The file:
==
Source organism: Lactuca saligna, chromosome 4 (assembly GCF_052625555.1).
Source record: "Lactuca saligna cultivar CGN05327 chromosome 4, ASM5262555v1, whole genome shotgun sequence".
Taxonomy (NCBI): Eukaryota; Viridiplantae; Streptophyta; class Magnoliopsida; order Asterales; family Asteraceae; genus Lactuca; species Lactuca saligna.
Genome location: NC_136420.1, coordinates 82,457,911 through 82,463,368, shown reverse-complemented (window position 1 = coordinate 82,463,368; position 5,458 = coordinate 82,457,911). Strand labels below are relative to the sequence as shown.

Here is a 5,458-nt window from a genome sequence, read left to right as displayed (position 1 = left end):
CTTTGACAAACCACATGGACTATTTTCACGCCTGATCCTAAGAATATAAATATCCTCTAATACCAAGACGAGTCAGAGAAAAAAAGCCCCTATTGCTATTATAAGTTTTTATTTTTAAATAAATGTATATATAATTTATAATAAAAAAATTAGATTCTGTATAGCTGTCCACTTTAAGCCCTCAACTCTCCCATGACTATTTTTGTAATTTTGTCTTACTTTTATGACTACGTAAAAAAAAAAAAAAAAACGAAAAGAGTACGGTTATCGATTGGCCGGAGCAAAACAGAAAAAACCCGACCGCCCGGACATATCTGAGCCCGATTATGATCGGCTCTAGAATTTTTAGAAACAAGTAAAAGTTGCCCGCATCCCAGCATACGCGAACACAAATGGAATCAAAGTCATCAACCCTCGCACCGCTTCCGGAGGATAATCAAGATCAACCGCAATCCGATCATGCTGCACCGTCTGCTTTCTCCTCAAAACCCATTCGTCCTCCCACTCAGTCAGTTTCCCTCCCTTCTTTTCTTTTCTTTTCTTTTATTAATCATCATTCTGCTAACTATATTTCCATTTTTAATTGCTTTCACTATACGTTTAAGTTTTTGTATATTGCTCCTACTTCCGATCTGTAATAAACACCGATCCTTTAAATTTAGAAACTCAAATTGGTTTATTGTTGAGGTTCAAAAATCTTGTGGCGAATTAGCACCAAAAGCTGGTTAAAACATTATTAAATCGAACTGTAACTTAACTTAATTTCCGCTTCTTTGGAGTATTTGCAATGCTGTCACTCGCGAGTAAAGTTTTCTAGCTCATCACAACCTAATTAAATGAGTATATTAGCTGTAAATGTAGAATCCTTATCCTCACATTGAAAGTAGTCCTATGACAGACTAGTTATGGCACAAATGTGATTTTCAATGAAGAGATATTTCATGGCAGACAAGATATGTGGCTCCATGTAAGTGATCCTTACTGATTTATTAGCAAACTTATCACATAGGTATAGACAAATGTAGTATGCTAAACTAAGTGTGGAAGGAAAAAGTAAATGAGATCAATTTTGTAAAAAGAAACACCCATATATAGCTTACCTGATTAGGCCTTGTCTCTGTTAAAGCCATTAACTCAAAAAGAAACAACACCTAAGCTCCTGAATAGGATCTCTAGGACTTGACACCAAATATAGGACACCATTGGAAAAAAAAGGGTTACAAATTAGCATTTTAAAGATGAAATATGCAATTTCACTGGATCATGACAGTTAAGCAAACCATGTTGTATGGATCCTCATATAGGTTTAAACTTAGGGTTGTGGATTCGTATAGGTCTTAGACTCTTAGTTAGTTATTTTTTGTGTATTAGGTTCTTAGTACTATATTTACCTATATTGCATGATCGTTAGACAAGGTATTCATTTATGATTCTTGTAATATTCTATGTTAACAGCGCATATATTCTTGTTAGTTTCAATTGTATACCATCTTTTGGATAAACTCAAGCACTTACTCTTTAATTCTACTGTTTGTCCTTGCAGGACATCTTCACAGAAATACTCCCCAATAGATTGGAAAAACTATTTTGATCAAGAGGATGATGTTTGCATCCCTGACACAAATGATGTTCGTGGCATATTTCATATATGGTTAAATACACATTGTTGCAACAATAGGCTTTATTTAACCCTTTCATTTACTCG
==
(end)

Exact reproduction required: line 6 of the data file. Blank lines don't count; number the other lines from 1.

CTTTGACAAACCACATGGACTATTTTCACGCCTGATCCTAAGAATATAAATATCCTCTAATACCAAGACGAGTCAGAGAAAAAAAGCCCCTATTGCTATTATAAGTTTTTATTTTTAAATAAATGTATATATAATTTATAATAAAAAAATTAGATTCTGTATAGCTGTCCACTTTAAGCCCTCAACTCTCCCATGACTATTTTTGTAATTTTGTCTTACTTTTATGACTACGTAAAAAAAAAAAAAAAAACGAAAAGAGTACGGTTATCGATTGGCCGGAGCAAAACAGAAAAAACCCGACCGCCCGGACATATCTGAGCCCGATTATGATCGGCTCTAGAATTTTTAGAAACAAGTAAAAGTTGCCCGCATCCCAGCATACGCGAACACAAATGGAATCAAAGTCATCAACCCTCGCACCGCTTCCGGAGGATAATCAAGATCAACCGCAATCCGATCATGCTGCACCGTCTGCTTTCTCCTCAAAACCCATTCGTCCTCCCACTCAGTCAGTTTCCCTCCCTTCTTTTCTTTTCTTTTCTTTTATTAATCATCATTCTGCTAACTATATTTCCATTTTTAATTGCTTTCACTATACGTTTAAGTTTTTGTATATTGCTCCTACTTCCGATCTGTAATAAACACCGATCCTTTAAATTTAGAAACTCAAATTGGTTTATTGTTGAGGTTCAAAAATCTTGTGGCGAATTAGCACCAAAAGCTGGTTAAAACATTATTAAATCGAACTGTAACTTAACTTAATTTCCGCTTCTTTGGAGTATTTGCAATGCTGTCACTCGCGAGTAAAGTTTTCTAGCTCATCACAACCTAATTAAATGAGTATATTAGCTGTAAATGTAGAATCCTTATCCTCACATTGAAAGTAGTCCTATGACAGACTAGTTATGGCACAAATGTGATTTTCAATGAAGAGATATTTCATGGCAGACAAGATATGTGGCTCCATGTAAGTGATCCTTACTGATTTATTAGCAAACTTATCACATAGGTATAGACAAATGTAGTATGCTAAACTAAGTGTGGAAGGAAAAAGTAAATGAGATCAATTTTGTAAAAAGAAACACCCATATATAGCTTACCTGATTAGGCCTTGTCTCTGTTAAAGCCATTAACTCAAAAAGAAACAACACCTAAGCTCCTGAATAGGATCTCTAGGACTTGACACCAAATATAGGACACCATTGGAAAAAAAAGGGTTACAAATTAGCATTTTAAAGATGAAATATGCAATTTCACTGGATCATGACAGTTAAGCAAACCATGTTGTATGGATCCTCATATAGGTTTAAACTTAGGGTTGTGGATTCGTATAGGTCTTAGACTCTTAGTTAGTTATTTTTTGTGTATTAGGTTCTTAGTACTATATTTACCTATATTGCATGATCGTTAGACAAGGTATTCATTTATGATTCTTGTAATATTCTATGTTAACAGCGCATATATTCTTGTTAGTTTCAATTGTATACCATCTTTTGGATAAACTCAAGCACTTACTCTTTAATTCTACTGTTTGTCCTTGCAGGACATCTTCACAGAAATACTCCCCAATAGATTGGAAAAACTATTTTGATCAAGAGGATGATGTTTGCATCCCTGACACAAATGATGTTCGTGGCATATTTCATATATGGTTAAATACACATTGTTGCAACAATAGGCTTTATTTAACCCTTTCATTTACTCG